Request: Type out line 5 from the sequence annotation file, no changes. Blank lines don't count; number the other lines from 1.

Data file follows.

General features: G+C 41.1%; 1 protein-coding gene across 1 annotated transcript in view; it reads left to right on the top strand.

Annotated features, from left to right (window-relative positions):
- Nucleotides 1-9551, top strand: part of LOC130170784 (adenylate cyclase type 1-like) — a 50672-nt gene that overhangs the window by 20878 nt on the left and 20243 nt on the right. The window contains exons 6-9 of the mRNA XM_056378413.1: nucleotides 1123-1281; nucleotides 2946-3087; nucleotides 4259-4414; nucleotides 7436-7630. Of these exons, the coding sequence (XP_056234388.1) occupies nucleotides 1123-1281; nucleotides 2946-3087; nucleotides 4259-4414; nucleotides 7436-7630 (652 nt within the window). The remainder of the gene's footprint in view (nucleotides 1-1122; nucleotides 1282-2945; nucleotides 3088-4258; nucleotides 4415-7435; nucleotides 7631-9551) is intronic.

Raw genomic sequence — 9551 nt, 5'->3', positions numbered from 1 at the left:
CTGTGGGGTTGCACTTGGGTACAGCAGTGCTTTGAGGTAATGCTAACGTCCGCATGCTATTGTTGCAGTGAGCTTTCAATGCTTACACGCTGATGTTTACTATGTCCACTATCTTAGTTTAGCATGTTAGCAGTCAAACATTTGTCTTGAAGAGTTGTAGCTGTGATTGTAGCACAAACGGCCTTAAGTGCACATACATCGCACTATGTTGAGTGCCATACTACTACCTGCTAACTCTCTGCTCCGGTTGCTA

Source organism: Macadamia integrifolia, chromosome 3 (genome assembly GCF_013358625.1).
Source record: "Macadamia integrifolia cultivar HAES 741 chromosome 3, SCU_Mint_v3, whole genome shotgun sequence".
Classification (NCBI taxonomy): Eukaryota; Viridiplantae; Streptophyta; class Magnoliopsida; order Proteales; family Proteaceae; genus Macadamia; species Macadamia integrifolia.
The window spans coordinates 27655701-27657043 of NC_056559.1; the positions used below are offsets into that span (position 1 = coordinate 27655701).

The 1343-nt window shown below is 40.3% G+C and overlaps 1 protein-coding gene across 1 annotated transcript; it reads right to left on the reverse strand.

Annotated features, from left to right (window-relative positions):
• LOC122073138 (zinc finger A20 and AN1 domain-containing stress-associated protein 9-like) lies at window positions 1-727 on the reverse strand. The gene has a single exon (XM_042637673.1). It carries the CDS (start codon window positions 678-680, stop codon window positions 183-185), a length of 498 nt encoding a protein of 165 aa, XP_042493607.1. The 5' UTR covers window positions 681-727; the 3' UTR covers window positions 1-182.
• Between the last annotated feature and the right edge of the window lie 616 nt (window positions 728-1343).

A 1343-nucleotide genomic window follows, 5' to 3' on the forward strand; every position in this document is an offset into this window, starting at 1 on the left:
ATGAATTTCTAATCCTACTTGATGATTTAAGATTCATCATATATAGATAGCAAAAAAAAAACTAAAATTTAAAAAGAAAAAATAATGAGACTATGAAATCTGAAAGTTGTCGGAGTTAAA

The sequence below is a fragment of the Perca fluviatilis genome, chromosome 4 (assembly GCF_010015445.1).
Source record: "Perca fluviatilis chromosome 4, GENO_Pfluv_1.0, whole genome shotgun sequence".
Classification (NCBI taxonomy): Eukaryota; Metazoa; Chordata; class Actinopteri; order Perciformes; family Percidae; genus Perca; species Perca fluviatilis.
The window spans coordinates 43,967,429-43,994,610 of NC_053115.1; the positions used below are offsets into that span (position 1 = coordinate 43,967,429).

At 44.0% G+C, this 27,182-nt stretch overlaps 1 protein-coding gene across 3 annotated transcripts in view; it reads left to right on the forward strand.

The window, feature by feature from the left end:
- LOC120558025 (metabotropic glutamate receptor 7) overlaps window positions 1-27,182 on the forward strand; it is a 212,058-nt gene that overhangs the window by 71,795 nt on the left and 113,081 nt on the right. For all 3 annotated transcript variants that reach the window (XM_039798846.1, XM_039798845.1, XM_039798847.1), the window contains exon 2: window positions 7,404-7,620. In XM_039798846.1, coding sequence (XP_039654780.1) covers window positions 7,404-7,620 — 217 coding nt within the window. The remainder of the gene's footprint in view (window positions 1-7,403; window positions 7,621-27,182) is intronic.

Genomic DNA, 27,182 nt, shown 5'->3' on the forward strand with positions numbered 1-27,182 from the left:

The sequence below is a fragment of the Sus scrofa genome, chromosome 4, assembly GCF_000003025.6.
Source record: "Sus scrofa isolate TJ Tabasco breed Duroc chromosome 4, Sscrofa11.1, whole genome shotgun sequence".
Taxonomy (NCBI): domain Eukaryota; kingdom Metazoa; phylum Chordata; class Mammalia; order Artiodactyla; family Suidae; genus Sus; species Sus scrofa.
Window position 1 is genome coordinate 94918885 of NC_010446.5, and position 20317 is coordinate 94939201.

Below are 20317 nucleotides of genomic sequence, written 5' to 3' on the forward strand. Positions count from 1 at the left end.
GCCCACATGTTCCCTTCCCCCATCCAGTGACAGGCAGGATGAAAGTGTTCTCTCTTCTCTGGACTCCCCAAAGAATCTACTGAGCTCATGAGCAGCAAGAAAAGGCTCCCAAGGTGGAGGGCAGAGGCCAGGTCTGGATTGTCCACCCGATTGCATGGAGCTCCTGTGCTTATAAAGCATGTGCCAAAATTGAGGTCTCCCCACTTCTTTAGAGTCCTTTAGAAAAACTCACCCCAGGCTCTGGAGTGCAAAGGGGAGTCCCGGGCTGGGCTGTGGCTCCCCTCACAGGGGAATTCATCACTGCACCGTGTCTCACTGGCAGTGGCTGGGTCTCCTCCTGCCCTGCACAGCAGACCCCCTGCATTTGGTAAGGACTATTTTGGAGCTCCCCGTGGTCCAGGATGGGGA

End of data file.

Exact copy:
CTGTGGGGTTGCACTTGGGTACAGCAGTGCTTTGAGGTAATGCTAACGTCCGCATGCTATTGTTGCAGTGAGCTTTCAATGCTTACACGCTGATGTTTACTATGTCCACTATCTTAGTTTAGCATGTTAGCAGTCAAACATTTGTCTTGAAGAGTTGTAGCTGTGATTGTAGCACAAACGGCCTTAAGTGCACATACATCGCACTATGTTGAGTGCCATACTACTACCTGCTAACTCTCTGCTCCGGTTGCTA